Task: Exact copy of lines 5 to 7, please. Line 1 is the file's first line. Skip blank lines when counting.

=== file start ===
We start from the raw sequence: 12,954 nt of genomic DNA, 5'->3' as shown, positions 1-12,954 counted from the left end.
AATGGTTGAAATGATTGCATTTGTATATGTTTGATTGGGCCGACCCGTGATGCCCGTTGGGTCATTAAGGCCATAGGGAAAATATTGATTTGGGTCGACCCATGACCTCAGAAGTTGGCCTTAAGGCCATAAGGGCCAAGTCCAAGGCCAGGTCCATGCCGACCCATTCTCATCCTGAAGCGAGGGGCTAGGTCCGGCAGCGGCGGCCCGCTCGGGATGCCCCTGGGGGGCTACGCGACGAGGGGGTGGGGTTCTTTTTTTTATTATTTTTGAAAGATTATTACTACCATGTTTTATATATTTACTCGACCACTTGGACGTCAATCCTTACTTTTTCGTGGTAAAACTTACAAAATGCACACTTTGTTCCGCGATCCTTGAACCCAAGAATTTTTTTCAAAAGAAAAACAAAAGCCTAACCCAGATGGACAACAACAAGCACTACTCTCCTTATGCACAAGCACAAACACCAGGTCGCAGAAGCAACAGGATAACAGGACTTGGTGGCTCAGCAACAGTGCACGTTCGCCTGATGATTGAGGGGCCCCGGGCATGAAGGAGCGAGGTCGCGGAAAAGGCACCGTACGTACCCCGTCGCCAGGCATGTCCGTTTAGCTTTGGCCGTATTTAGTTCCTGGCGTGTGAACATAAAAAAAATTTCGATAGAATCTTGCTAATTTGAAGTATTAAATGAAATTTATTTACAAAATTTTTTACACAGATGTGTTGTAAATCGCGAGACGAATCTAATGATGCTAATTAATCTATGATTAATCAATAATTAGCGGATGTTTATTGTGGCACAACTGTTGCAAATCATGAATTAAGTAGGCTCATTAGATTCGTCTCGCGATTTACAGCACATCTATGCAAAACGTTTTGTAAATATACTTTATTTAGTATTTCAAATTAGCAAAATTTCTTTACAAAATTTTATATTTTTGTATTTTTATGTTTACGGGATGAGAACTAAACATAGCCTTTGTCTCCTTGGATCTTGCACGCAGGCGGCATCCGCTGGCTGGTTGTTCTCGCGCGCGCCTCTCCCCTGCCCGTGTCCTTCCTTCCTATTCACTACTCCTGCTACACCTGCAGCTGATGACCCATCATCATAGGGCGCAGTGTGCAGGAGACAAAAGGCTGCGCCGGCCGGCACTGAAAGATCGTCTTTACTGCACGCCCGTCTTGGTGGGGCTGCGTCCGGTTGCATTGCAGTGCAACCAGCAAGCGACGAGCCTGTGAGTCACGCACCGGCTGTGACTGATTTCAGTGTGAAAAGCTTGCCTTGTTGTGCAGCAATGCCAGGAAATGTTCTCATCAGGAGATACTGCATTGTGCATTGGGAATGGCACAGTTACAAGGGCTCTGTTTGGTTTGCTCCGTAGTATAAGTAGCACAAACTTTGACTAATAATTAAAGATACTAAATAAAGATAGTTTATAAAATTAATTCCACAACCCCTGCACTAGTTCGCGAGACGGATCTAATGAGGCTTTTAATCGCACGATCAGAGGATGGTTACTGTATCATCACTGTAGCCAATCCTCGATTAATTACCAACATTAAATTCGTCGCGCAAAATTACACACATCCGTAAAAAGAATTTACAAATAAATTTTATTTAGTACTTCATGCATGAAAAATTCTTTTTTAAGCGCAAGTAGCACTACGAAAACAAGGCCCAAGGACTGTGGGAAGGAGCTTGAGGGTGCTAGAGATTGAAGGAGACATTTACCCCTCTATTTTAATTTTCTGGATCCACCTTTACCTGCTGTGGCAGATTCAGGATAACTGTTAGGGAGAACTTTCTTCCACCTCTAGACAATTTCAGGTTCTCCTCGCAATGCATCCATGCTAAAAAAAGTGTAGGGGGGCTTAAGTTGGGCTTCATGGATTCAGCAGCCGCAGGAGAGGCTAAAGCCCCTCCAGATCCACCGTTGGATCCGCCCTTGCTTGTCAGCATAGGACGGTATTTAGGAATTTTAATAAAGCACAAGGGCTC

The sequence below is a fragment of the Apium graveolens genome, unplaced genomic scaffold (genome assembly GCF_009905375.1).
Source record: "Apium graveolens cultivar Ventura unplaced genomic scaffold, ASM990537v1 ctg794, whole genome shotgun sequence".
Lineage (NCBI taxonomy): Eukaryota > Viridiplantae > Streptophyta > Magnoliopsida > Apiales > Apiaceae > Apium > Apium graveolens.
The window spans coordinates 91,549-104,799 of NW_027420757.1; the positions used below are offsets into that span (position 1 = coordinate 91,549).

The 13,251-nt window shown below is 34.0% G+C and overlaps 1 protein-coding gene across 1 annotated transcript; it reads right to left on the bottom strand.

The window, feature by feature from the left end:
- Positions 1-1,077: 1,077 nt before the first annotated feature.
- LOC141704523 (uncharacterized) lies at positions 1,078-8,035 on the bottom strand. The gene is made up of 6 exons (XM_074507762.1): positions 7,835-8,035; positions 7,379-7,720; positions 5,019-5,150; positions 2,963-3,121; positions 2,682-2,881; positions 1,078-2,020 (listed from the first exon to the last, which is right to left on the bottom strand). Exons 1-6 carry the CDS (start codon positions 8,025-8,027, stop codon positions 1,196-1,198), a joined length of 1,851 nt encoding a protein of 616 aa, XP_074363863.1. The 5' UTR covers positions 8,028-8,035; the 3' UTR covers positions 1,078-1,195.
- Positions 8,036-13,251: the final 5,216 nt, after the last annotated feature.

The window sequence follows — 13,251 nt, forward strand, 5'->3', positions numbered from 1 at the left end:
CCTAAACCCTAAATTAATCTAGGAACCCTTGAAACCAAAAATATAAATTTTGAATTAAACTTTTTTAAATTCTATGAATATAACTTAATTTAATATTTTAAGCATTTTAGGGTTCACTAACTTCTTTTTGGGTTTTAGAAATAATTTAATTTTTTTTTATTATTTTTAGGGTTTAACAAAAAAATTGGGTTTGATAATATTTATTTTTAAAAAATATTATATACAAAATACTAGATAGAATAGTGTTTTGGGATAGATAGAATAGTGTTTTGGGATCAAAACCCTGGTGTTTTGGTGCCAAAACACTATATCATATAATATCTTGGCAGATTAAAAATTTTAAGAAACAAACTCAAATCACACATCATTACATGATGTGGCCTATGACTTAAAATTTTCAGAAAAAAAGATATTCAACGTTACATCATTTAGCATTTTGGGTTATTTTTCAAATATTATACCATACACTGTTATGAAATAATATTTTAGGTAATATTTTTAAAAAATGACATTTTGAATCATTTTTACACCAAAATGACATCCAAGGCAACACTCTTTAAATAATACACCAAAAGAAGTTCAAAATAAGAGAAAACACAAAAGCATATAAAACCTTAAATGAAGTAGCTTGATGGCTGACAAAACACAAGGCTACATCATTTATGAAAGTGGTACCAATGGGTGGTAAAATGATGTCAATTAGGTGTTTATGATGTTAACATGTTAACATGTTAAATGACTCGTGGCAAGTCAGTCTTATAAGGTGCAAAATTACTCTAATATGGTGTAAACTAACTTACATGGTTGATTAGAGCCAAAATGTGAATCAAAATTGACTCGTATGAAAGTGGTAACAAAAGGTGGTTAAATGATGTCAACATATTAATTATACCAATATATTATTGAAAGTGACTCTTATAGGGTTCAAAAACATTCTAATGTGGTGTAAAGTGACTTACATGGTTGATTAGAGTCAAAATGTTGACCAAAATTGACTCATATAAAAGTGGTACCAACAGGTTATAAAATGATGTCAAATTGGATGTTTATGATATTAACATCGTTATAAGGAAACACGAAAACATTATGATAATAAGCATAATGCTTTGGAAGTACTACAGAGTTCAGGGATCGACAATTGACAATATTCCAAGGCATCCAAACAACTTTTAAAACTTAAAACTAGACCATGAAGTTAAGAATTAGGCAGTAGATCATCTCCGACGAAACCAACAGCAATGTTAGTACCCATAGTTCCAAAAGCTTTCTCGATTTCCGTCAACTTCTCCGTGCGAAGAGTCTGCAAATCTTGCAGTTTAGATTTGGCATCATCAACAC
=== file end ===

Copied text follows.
Lineage (NCBI taxonomy): Eukaryota > Viridiplantae > Streptophyta > Magnoliopsida > Apiales > Apiaceae > Apium > Apium graveolens.
The window spans coordinates 91,549-104,799 of NW_027420757.1; the positions used below are offsets into that span (position 1 = coordinate 91,549).

The 13,251-nt window shown below is 34.0% G+C and overlaps 1 protein-coding gene across 1 annotated transcript; it reads right to left on the bottom strand.